Like Water by Rebecca Podos
This book came at very difficult moment of my life, but I owned so much to it. Like Water follows Vanni, who after her father’s diagnostic puts her life on hold; she decides to stay in their town, she stops hanging out with old friends, she cuts short her dreams. Things slow down and Vanni lives with this constant fear and so many doubts bottle up inside her. Until Leigh and her brother moved into town, putting Vanni’s life outside down. They make her realize that there’s more, that is okay wanting more. Vanni is not perfect, she makes mistakes, she hurts the people she cares about. Her journey is equally painful and heartwarming, she’s such a relatabled character. She doesn’t know what to do, she isn’t sure how to figure out the rest of her life and I feel that so deeply. Like Vanni, when my father went to an emergency surgery I felt like I had to be the backbone of my family, there was not place or time for me to fall apart when my mother and brothers needed me. But I was not alone. I sit in that dark and cold hospital room holding Like Water like it was the only thing that could keep me going. Through the pain and fear, Vanni told me things that I didn’t want to hear but I needed and I’m so grateful to Rebecca for that.
The Love & Lies of Rukhsana Ali by Sabina Khan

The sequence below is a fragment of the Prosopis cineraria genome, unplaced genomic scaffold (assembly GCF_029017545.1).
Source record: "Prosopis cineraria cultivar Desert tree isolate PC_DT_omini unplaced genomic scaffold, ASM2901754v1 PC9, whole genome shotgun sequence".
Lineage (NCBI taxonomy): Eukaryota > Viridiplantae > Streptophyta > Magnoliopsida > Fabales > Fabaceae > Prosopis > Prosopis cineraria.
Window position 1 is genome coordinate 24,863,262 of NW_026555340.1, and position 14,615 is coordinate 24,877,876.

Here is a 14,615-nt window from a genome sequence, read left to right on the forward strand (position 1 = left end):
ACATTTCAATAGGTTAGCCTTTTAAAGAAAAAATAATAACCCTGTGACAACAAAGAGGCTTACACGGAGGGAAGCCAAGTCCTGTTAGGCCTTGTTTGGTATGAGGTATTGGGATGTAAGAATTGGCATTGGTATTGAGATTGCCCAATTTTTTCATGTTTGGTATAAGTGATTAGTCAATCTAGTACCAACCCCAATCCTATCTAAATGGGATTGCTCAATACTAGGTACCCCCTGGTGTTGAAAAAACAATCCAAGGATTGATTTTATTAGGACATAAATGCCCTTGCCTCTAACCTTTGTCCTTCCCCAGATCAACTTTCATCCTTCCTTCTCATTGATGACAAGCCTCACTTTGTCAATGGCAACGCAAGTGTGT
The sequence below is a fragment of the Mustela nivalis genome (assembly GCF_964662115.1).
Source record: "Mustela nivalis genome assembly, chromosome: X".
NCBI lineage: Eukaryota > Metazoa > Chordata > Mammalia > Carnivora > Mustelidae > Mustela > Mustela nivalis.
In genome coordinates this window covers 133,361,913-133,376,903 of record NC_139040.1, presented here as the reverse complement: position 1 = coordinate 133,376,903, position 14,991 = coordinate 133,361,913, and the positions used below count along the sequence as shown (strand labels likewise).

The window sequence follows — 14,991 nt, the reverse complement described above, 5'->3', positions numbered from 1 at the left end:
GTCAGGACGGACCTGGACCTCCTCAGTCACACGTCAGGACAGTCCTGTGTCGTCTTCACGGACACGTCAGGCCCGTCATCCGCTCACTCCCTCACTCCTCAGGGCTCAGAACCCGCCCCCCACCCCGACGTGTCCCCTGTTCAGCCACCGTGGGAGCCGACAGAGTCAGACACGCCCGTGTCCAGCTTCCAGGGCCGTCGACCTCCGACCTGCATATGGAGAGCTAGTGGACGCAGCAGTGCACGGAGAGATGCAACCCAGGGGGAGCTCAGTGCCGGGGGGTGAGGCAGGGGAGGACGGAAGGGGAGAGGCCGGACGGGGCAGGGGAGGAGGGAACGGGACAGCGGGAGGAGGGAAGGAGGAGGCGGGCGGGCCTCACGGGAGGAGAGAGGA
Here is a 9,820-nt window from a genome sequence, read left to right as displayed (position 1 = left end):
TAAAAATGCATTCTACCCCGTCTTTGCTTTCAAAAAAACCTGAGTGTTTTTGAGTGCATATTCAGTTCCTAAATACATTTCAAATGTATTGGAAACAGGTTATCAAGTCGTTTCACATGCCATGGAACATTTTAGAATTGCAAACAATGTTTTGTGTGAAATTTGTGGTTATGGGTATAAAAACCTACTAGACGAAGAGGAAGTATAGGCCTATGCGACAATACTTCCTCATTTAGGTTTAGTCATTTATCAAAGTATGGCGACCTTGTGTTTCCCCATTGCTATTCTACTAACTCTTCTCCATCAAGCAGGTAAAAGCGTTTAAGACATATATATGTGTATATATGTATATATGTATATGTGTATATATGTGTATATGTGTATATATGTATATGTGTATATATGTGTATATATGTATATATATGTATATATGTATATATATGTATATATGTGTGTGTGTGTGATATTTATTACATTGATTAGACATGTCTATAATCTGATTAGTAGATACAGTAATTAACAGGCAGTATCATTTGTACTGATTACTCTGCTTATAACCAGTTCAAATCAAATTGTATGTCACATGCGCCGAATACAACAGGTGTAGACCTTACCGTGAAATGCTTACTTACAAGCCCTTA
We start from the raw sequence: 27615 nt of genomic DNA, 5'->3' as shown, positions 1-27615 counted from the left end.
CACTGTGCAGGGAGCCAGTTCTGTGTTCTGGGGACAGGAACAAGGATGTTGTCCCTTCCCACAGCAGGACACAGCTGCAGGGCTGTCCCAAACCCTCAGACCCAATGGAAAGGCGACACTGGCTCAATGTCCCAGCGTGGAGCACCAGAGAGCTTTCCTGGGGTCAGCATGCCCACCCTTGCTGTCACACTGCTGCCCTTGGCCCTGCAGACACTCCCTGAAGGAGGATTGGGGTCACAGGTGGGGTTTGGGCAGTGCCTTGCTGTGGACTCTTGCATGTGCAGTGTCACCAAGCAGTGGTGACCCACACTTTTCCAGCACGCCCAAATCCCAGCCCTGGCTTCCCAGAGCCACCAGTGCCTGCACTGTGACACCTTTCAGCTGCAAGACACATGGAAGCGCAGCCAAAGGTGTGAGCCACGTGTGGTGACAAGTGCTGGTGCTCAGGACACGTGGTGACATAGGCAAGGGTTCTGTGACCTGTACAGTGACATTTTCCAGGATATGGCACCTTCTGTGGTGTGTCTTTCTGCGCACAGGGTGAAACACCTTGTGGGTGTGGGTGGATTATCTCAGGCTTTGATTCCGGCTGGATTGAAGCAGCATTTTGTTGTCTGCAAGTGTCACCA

Rukhsana is a Mulism, Bangladeshi lesbian teenager who keeps in secret her girlfriend. Although things are not exactly okay, she knows they will get better once she lives for college. Rukhsana doesn’t live with the luxury of being out and proud, she’s terrified about what will happen with her parents, her family, her community if they find out. And then, they do and her worst fears come true. This story is incredibly painful and heartbreaking, I understand it’s not something everyone can read. But although things look terrible, she soon learns she’s not alone, that her community will stand with her, that her family will support her. The message is so important in this book: Rukhsana’s faith doesn’t invalidate her queerness by any means. There are many great things in this story (calling out racism and Islamophobia, beautiful sibling relationship, gay-lesbian solidarity), but my favorite thing is how utterly, completely hopeful this story becomes. Coming from a homophobic family that justifies their bigotry with religion, this book gives me hope. Maybe I am not alone in my family, maybe they will also stand by my side, maybe my community will not let me down. And I’m holding to this hope with everything I have.
We Set the Dark On Fire by Tehlor Kay Mejia
*takes deep breath* I just love this book so much!!!! This story makes my heart so full that I tear up thinking about it. We Set The Dark On Fire is so gay, so fierce, so powerful, so Latinx. Every small detail about this world makes me feel like home. Dani is so amazing and Carmen so freaking incredible, I just want to hug them forever. It’s everything I love from Fantasy (high stakes, corrupt governments, revolutions, politics) with everything that I thought I would never get to see: someone like me. I’m getting emotional again and I’m sorry bUT THIS BOOK FRIENDS. Dani’s queerness is NEVER questioned, she’s Latinx and she’s queer *sobs* I love how Tehlor makes you feel like 1) kissing girls/thinking about girls is 100% okay (and very gay), and 2) you’re never alone in the fight against oppression. Just… *clenches fist* feel so validated and loved.